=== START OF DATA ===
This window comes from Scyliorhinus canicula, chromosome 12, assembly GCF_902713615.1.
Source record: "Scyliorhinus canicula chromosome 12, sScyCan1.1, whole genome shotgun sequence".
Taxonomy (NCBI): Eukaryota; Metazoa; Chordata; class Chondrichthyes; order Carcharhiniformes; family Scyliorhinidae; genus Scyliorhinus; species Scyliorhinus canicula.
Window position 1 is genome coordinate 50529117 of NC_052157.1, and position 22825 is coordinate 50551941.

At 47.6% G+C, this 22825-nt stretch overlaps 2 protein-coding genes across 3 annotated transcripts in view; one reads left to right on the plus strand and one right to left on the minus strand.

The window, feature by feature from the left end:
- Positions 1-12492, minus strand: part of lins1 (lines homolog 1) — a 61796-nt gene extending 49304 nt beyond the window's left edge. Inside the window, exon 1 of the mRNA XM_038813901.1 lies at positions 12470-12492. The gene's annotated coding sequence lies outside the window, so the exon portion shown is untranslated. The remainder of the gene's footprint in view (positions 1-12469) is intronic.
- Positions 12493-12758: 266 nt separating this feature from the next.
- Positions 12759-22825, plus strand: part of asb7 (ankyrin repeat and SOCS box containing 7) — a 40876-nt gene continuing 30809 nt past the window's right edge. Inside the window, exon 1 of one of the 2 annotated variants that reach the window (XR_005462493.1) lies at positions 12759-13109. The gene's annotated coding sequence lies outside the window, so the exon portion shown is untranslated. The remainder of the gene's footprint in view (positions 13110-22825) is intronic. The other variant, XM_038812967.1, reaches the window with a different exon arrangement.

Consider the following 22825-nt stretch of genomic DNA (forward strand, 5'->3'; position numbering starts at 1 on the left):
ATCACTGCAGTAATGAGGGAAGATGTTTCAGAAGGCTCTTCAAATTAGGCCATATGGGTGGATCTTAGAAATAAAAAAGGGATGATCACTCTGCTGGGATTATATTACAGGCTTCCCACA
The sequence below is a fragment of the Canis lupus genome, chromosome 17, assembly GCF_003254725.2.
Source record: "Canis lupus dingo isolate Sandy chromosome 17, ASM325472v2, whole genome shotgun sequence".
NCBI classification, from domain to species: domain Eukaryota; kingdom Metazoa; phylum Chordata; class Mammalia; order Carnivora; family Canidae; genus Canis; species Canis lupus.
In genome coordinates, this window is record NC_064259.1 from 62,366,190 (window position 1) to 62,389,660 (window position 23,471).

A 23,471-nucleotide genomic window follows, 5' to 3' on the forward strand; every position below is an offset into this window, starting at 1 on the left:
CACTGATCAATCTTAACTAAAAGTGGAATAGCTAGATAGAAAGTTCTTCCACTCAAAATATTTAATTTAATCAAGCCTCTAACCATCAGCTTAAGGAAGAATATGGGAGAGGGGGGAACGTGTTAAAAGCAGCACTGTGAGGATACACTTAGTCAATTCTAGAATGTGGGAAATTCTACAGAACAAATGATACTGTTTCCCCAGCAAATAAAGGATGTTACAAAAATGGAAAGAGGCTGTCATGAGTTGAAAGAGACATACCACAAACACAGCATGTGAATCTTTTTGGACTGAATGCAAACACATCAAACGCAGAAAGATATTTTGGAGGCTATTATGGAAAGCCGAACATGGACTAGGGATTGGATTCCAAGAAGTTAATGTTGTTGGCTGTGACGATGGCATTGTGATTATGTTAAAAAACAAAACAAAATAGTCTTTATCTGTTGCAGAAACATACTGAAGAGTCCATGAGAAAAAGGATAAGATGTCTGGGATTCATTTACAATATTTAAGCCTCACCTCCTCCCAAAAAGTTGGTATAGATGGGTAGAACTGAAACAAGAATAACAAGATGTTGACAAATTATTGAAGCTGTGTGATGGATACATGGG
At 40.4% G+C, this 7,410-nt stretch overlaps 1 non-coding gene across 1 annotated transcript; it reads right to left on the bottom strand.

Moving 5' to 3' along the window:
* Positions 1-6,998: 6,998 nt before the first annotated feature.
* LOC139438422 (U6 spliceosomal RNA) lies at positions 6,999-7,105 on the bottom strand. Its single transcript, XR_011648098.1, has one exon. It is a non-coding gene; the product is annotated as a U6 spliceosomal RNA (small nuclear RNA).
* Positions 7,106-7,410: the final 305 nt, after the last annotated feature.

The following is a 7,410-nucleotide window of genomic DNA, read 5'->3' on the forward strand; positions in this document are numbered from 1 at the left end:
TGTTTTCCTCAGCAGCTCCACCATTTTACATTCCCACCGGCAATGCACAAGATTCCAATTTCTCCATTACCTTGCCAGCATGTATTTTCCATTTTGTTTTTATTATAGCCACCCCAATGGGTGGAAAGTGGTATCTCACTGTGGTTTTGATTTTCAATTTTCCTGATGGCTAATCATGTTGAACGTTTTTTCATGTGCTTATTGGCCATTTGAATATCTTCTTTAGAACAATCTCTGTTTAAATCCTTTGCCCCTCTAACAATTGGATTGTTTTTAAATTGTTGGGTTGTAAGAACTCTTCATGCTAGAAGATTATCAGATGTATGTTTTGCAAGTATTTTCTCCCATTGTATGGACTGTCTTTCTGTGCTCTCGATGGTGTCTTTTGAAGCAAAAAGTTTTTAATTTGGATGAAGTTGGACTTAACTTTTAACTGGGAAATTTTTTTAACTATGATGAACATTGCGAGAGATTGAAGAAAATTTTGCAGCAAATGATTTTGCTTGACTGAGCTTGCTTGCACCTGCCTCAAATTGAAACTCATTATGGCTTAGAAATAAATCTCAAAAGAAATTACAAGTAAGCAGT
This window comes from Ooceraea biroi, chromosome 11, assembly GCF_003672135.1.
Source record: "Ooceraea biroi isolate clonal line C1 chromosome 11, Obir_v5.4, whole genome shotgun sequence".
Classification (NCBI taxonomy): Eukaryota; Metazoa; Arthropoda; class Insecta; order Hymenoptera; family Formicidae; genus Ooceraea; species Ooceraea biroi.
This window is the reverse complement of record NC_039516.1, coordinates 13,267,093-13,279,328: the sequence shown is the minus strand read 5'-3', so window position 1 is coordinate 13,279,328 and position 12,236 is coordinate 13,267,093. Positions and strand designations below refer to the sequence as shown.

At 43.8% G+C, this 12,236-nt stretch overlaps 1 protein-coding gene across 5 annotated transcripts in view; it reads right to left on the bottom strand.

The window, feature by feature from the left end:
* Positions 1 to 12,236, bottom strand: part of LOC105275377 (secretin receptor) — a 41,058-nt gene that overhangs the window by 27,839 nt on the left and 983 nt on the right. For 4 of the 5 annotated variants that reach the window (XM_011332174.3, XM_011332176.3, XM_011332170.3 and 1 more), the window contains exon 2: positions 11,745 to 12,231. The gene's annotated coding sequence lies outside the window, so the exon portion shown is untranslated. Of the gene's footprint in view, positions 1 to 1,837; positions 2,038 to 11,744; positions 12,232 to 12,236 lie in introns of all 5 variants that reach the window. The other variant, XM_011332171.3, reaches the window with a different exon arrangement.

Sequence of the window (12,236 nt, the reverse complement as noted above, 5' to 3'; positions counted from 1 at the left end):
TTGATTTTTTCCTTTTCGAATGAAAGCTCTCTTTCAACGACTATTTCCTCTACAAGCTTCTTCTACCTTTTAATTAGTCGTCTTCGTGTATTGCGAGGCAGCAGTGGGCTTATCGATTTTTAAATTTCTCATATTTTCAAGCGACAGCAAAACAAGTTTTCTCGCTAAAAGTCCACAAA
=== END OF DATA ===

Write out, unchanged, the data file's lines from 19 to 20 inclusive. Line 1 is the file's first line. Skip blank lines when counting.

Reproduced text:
Moving 5' to 3' along the window:
* Positions 1-6,998: 6,998 nt before the first annotated feature.